DIGImend makes low-budget graphic tablets just work on Linux
There are quite a few graphic tablet vendors living in the shade of Wacom. Their devices never had a great support on Linux, if any. But it's about to change.
The project called DIGImend (digitizer mending) was started by Nick (Nikolai) Kondrashov around 2008 to improve the sorry state of affairs with drivers for, er, more affordable graphic tablets such as the ones by Genius, Aiptek etc.
Much like the Linux Wacom project, DIGImend has been seeing a growth of activity lately, even though Nick used to be combating the issue singlehandedly until David "Favux" Foley joined him fairly recently.
Nick, what's up with the project? Are we going to see any sort of breakthrough in Linux 3.4 with regards to graphic tablets?
Lately we've been improving our interaction with the world, so we replaced the old page with a wiki where we now publish up-to-date information on supported devices, drafts of HOWTOs on xf86-input-evdev and xf86-input-wacom configuration and suchlike. We also started a blog.
As for the v3.4 of the Linux kernel, it's going to support the following new devices:
- Genius EasyPen i405X and M610X;
- Genius MousePen i608X;
- Aiptek HyperPen Mini, NGS Flexi Style, VisTablet PenPad, iVistaTablet Q Flex Pad, Bravod Q-PD65-S, Trust Flex Design Tablet;
- Genius G-Pen F509, Manhattan 177405.
You can actually download the patches and backport them for earlier versions of the kernel. We just haven't published the patches separately. You can have a look at our wiki if you want the links to the relevant commits.
Around February I also sent a patch to Jiri Kosina. The patch makes it possible to load out-of-tree HID drivers. In other words, you'd be able to build and install drivers for graphic tablets without recompiling the whole kernel.
This would also make it possible to make a DKMS bundle of drivers that won't require manual build at all, just installation via your package manager. Jiri hasn't approved that patch yet, though.
What do you work on currently?
Right now I'm busy programming a driver for Waltop Sirius Battery Free Tablet (VisTablet Muse, Princeton PTB-S1BK) which will probably also make it to Linux 3.4.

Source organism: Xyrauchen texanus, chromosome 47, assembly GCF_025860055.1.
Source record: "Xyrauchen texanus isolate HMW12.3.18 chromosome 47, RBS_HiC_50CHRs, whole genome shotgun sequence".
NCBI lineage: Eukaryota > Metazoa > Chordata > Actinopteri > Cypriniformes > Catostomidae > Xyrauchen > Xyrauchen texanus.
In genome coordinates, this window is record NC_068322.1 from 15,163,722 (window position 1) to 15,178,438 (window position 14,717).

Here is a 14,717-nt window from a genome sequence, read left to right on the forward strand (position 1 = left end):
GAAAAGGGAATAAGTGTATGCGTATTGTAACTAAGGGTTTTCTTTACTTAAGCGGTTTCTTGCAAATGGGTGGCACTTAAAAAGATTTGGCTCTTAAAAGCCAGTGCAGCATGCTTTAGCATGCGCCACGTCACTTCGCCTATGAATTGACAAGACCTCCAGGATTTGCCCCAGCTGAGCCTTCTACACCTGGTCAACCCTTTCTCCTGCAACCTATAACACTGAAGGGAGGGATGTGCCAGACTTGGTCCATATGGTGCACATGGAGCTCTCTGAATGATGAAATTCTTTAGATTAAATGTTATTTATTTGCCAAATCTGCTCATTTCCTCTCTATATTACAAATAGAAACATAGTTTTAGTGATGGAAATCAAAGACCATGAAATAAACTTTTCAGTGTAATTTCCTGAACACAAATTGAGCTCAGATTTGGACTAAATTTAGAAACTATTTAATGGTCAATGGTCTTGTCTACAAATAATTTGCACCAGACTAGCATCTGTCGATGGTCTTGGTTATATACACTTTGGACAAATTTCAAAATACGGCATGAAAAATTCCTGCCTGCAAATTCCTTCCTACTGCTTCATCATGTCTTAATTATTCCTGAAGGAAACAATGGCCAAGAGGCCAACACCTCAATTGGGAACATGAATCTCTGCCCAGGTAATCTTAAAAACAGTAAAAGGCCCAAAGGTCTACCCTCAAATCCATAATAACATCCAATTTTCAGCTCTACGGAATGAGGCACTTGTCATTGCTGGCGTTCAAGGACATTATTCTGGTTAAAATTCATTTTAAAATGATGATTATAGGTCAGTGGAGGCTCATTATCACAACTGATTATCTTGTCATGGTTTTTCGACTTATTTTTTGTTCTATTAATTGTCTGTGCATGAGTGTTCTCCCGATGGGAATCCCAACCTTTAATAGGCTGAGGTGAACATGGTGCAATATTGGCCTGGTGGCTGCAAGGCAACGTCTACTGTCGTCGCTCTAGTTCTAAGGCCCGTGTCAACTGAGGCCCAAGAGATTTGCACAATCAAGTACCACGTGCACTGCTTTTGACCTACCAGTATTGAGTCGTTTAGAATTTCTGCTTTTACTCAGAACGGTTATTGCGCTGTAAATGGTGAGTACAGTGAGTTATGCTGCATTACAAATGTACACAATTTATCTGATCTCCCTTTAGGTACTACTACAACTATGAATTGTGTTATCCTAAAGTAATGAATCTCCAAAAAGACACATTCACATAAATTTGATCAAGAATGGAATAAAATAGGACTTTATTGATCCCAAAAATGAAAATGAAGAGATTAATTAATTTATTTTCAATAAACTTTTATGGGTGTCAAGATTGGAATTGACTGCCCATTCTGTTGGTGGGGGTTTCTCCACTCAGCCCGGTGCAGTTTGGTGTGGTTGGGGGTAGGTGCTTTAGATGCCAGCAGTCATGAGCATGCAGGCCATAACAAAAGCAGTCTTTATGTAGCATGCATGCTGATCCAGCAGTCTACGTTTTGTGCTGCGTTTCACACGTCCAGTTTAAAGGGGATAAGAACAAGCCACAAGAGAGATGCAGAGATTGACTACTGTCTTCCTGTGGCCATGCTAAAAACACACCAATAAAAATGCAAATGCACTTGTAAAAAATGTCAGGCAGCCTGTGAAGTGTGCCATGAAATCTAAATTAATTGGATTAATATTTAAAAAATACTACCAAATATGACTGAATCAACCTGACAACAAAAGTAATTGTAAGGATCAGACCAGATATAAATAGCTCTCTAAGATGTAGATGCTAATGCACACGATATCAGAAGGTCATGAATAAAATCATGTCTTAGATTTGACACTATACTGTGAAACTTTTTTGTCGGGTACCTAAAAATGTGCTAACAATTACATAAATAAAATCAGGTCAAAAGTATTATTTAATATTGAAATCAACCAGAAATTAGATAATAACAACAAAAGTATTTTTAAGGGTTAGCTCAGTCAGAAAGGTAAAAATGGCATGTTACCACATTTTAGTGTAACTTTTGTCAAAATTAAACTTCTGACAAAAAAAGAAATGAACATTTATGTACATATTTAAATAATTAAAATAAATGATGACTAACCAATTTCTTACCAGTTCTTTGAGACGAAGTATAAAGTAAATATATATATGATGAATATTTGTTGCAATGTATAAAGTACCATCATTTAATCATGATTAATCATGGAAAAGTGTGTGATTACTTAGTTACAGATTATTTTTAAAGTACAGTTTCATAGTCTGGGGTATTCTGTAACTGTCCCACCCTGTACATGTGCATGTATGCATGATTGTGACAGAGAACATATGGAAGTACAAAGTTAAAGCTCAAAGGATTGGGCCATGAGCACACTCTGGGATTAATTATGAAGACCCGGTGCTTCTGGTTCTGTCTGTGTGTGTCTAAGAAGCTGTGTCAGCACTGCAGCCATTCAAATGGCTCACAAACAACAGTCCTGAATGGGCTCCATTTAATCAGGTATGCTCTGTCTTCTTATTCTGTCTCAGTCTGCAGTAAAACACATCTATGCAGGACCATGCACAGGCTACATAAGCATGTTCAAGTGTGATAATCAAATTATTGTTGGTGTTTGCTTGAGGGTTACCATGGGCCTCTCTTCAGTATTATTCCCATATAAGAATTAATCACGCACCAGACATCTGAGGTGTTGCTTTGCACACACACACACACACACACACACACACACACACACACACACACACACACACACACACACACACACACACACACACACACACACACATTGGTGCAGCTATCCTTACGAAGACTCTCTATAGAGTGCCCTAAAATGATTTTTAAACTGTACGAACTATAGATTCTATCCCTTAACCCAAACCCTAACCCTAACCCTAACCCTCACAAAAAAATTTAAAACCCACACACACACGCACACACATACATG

Waltop Sirius Battery Free Tablet
By the way, it's the first tablet of non-Wacom origin that measures and reports stylus tilt; and the stylus doesn't need a battery. I guess it just uses the very same technology that Wacom does.
Edit: as of publishing the interview patches that add support for Waltop Sirius Battery Free Tablet have already been applied to upstream Linux kernel.
What can you say about the existing Hanvon drivers for Linux? Do you think they could be merged?
Well, all I know is that someone already took care of Hanvon, so I didn't really bother to investigate much beyond that.
Hanvon Artmaster 0806
Maybe it'd make sense to get in touch with the person who wrote those drivers, but I'm not yet sure if either of us would benefit from a collaboration. I'll think about it.
What about configuration of the tablets that your project cares about?
All the tablets that we support should work just fine with xf86-input-evdev. However xf86-input-evdev doesn't really provide a lot of configurable options. For instance it doesn't allow configuring response curves which, as far as I can tell, is the most anticipated feature. At least it's #1 priority among other configurable options for me to implement.
However I haven't yet made up my mind what would be the best way to solve the issue. I could patch xf86-input-wacom or xf86-input-evdev or both.
Some of the tablets by Waltop can use the xf86-input-wacom driver, even though I haven't tested that myself yet. Actually, X will try to use xf86-input-wacom for Waltop tablets by default, so if it doesn't work, you can either fix the configuration or just remove the driver. Our HOWTO covers that use case in more details.
We have some plans regarding support for more “simple” graphic tablets in the xf86-input-wacom and we are thinking about introducing more configurable settings to the xf86-input-evdev driver. I just can't tell at the moment when that is likely to happen.
So you prefer to finish drivers first and create configuration tools later?
Lately I've been leaning towards the idea of doing both at the same time. New models hit the shelves all the time, and I catch myself thinking “Oh, that'd be the last kernel driver I do for now, and then I could switch to programming drivers for X.org”.
Wacom configuration tool from GNOME 3.4
It makes a lot of sense, because otherwise using such a graphic tablet would be next to impossible. Yet extending the core feature set is a must, and it's not as if I had a lot of spare time.
So I think I'll finish this Waltop Sirius driver and then start working on features. Actually, I might do it even earlier, since the tablet is a bugger to write drivers for, and it's likely to take longer than I expected anyway.
What kind of relationships do you have with vendors?
In January I tried contacting KYE (Genius), Waltop and UC-Logic to ask them for either hardware or specs (or both). But, you see, I used the formal Contacts form on their websites which is never a good idea :)
Nevertheless Waltop replied and already sent me Media Tablet 10.6" and Sirius Battery Free Tablet. That really helped, I'm grateful for that. I'll keep trying to contact KYE and UC-Logic.
How can we help you?
We need more users to be aware of the project and send us information about devices they have that don't work on Linux. You can mail me privately at email@example.com.